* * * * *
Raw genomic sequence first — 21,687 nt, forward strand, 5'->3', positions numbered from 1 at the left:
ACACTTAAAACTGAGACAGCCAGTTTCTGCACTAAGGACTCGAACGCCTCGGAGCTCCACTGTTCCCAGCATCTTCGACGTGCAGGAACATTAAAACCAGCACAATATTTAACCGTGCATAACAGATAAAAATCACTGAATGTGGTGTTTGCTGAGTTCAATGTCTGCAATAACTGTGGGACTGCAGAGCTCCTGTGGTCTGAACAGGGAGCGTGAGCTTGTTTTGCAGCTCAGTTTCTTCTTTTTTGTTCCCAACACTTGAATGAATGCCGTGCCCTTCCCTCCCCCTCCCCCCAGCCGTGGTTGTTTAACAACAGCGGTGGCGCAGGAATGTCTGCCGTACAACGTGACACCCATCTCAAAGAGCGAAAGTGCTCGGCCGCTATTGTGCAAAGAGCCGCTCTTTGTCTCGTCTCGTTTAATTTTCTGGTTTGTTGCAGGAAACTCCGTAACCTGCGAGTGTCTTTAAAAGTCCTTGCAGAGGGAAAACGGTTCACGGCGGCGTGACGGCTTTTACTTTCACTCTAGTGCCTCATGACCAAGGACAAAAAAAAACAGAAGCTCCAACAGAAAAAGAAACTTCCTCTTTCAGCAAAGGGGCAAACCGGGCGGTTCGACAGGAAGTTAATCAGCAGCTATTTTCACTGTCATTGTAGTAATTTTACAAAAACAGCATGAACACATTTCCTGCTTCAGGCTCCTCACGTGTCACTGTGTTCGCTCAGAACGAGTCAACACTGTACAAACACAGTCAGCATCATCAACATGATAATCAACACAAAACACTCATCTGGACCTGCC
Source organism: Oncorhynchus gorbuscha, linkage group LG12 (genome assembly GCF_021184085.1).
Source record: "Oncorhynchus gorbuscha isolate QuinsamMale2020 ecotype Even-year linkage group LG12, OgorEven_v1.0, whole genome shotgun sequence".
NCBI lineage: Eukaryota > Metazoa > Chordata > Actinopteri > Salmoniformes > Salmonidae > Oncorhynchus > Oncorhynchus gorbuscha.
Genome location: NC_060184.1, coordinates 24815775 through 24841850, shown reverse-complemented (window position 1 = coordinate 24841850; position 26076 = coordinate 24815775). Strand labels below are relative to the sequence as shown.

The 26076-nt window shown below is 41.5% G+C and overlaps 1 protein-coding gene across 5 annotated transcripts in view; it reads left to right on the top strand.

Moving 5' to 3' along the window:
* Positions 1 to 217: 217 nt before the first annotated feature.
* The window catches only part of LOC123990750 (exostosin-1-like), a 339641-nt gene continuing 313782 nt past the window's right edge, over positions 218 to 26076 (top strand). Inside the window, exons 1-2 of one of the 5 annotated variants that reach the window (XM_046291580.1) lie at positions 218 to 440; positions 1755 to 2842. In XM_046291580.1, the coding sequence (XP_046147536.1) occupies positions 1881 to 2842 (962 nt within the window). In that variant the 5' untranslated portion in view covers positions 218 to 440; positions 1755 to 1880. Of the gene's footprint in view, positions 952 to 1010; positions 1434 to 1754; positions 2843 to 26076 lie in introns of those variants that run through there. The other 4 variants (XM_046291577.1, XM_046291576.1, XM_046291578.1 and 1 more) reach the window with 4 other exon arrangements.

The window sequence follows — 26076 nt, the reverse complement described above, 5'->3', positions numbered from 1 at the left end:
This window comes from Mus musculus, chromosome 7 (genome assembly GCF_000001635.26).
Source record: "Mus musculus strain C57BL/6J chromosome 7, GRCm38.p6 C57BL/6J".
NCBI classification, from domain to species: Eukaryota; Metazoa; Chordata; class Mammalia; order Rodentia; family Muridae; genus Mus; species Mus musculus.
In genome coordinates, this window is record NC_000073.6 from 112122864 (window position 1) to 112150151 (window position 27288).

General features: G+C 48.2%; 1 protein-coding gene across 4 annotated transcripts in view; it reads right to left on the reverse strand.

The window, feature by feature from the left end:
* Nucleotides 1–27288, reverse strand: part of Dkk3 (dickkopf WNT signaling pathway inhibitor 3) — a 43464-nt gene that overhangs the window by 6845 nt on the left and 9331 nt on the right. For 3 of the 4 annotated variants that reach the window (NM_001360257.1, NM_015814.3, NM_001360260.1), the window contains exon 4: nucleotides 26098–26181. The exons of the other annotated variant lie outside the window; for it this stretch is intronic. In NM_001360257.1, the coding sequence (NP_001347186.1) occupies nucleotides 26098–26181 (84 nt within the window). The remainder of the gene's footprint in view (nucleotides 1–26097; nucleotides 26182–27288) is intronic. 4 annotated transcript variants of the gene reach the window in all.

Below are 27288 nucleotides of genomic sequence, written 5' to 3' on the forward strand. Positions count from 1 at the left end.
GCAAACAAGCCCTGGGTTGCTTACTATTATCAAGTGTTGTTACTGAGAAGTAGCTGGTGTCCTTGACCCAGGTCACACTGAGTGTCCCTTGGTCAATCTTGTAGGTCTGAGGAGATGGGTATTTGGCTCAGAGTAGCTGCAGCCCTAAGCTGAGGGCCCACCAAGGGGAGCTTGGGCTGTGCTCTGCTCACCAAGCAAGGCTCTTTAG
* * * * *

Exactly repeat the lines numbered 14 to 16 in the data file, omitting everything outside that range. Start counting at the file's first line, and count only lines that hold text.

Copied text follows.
NCBI classification, from domain to species: Eukaryota; Metazoa; Chordata; class Mammalia; order Rodentia; family Muridae; genus Mus; species Mus musculus.
In genome coordinates, this window is record NC_000073.6 from 112122864 (window position 1) to 112150151 (window position 27288).

General features: G+C 48.2%; 1 protein-coding gene across 4 annotated transcripts in view; it reads right to left on the reverse strand.